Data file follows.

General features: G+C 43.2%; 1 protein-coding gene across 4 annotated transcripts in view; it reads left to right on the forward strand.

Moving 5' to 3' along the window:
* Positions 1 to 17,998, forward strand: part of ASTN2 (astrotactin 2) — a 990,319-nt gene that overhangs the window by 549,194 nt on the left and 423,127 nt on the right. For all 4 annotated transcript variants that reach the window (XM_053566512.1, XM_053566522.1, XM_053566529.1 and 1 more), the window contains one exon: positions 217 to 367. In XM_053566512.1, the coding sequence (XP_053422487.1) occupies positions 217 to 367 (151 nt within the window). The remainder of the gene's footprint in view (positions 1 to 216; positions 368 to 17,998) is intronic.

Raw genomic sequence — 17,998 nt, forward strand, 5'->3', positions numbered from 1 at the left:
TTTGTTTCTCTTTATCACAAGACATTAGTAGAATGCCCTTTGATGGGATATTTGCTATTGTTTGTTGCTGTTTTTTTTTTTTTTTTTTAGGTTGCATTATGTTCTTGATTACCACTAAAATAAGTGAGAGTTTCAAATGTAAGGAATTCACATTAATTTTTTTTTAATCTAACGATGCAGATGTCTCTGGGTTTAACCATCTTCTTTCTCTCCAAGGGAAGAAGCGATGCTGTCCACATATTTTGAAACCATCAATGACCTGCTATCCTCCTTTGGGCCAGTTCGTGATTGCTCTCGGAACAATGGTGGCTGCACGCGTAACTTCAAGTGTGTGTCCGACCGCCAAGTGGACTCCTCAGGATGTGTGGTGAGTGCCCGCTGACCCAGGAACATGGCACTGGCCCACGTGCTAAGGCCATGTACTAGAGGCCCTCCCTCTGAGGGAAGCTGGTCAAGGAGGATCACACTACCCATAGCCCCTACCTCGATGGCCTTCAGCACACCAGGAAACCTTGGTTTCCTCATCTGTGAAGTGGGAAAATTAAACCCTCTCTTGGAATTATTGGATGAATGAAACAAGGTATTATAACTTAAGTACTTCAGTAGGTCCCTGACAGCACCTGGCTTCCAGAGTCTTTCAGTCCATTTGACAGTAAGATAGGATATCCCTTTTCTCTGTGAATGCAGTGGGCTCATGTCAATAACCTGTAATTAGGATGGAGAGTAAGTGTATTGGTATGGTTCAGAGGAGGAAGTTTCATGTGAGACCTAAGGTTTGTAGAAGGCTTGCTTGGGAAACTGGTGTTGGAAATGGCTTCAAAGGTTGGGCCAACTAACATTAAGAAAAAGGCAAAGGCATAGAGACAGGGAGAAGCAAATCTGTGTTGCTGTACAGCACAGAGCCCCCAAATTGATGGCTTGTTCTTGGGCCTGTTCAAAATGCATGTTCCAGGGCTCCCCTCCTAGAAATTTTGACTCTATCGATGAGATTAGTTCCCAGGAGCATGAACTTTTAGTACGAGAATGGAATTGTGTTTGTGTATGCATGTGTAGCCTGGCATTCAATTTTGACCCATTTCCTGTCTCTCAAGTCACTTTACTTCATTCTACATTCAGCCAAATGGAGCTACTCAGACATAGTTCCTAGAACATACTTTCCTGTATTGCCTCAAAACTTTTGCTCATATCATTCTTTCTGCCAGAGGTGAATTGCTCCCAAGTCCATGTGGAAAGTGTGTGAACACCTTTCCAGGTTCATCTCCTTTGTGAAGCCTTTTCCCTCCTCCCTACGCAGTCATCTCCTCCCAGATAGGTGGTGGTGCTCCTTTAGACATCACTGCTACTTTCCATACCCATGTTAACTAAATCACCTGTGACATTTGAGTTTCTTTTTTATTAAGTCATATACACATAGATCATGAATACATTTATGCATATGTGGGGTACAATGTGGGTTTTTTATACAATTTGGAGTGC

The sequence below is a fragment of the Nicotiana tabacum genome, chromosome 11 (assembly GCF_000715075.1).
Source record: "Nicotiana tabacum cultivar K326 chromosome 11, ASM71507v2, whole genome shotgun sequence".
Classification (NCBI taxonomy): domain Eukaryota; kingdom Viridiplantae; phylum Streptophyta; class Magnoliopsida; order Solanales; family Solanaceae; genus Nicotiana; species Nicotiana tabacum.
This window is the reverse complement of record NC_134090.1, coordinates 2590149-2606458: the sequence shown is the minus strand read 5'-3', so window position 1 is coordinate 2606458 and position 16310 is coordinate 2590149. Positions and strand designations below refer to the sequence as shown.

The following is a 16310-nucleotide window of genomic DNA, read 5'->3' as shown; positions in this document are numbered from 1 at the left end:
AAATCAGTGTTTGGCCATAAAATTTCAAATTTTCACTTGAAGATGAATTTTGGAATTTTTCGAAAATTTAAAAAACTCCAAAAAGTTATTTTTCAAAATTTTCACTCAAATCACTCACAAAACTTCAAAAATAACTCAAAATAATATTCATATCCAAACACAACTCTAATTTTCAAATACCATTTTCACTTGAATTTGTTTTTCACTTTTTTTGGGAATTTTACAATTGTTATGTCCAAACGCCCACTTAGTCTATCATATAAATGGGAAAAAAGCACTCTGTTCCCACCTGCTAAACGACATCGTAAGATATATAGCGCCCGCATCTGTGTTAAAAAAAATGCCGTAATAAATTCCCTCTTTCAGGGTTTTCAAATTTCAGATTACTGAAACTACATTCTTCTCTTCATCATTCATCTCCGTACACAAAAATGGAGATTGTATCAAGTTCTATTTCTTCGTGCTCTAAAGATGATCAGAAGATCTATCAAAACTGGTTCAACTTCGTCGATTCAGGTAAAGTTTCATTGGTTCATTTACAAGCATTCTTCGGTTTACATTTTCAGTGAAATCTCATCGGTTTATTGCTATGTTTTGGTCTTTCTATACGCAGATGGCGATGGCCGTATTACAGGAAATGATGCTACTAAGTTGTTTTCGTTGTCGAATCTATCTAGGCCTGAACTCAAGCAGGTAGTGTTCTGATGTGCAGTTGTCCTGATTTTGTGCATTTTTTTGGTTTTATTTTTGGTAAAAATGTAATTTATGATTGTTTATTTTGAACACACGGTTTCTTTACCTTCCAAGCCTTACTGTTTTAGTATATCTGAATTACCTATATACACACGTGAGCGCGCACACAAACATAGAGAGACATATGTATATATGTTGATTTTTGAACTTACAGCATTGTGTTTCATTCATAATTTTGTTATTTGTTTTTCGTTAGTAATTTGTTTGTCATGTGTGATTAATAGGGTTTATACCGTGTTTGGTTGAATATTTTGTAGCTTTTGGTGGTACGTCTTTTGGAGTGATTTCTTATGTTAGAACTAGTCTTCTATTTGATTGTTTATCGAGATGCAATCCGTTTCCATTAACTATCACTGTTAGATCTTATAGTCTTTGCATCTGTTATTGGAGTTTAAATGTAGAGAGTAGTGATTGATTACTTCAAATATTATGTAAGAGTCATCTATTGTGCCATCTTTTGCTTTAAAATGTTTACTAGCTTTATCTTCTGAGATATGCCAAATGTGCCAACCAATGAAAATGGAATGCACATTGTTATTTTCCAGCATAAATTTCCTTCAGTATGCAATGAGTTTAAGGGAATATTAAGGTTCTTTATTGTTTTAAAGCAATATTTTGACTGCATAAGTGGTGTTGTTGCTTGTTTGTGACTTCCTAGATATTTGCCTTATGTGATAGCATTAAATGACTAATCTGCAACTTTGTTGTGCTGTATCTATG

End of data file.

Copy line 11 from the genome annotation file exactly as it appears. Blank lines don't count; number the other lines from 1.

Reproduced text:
AAATCAGTGTTTGGCCATAAAATTTCAAATTTTCACTTGAAGATGAATTTTGGAATTTTTCGAAAATTTAAAAAACTCCAAAAAGTTATTTTTCAAAATTTTCACTCAAATCACTCACAAAACTTCAAAAATAACTCAAAATAATATTCATATCCAAACACAACTCTAATTTTCAAATACCATTTTCACTTGAATTTGTTTTTCACTTTTTTTGGGAATTTTACAATTGTTATGTCCAAACGCCCACTTAGTCTATCATATAAATGGGAAAAAAGCACTCTGTTCCCACCTGCTAAACGACATCGTAAGATATATAGCGCCCGCATCTGTGTTAAAAAAAATGCCGTAATAAATTCCCTCTTTCAGGGTTTTCAAATTTCAGATTACTGAAACTACATTCTTCTCTTCATCATTCATCTCCGTACACAAAAATGGAGATTGTATCAAGTTCTATTTCTTCGTGCTCTAAAGATGATCAGAAGATCTATCAAAACTGGTTCAACTTCGTCGATTCAGGTAAAGTTTCATTGGTTCATTTACAAGCATTCTTCGGTTTACATTTTCAGTGAAATCTCATCGGTTTATTGCTATGTTTTGGTCTTTCTATACGCAGATGGCGATGGCCGTATTACAGGAAATGATGCTACTAAGTTGTTTTCGTTGTCGAATCTATCTAGGCCTGAACTCAAGCAGGTAGTGTTCTGATGTGCAGTTGTCCTGATTTTGTGCATTTTTTTGGTTTTATTTTTGGTAAAAATGTAATTTATGATTGTTTATTTTGAACACACGGTTTCTTTACCTTCCAAGCCTTACTGTTTTAGTATATCTGAATTACCTATATACACACGTGAGCGCGCACACAAACATAGAGAGACATATGTATATATGTTGATTTTTGAACTTACAGCATTGTGTTTCATTCATAATTTTGTTATTTGTTTTTCGTTAGTAATTTGTTTGTCATGTGTGATTAATAGGGTTTATACCGTGTTTGGTTGAATATTTTGTAGCTTTTGGTGGTACGTCTTTTGGAGTGATTTCTTATGTTAGAACTAGTCTTCTATTTGATTGTTTATCGAGATGCAATCCGTTTCCATTAACTATCACTGTTAGATCTTATAGTCTTTGCATCTGTTATTGGAGTTTAAATGTAGAGAGTAGTGATTGATTACTTCAAATATTATGTAAGAGTCATCTATTGTGCCATCTTTTGCTTTAAAATGTTTACTAGCTTTATCTTCTGAGATATGCCAAATGTGCCAACCAATGAAAATGGAATGCACATTGTTATTTTCCAGCATAAATTTCCTTCAGTATGCAATGAGTTTAAGGGAATATTAAGGTTCTTTATTGTTTTAAAGCAATATTTTGACTGCATAAGTGGTGTTGTTGCTTGTTTGTGACTTCCTAGATATTTGCCTTATGTGATAGCATTAAATGACTAATCTGCAACTTTGTTGTGCTGTATCTATG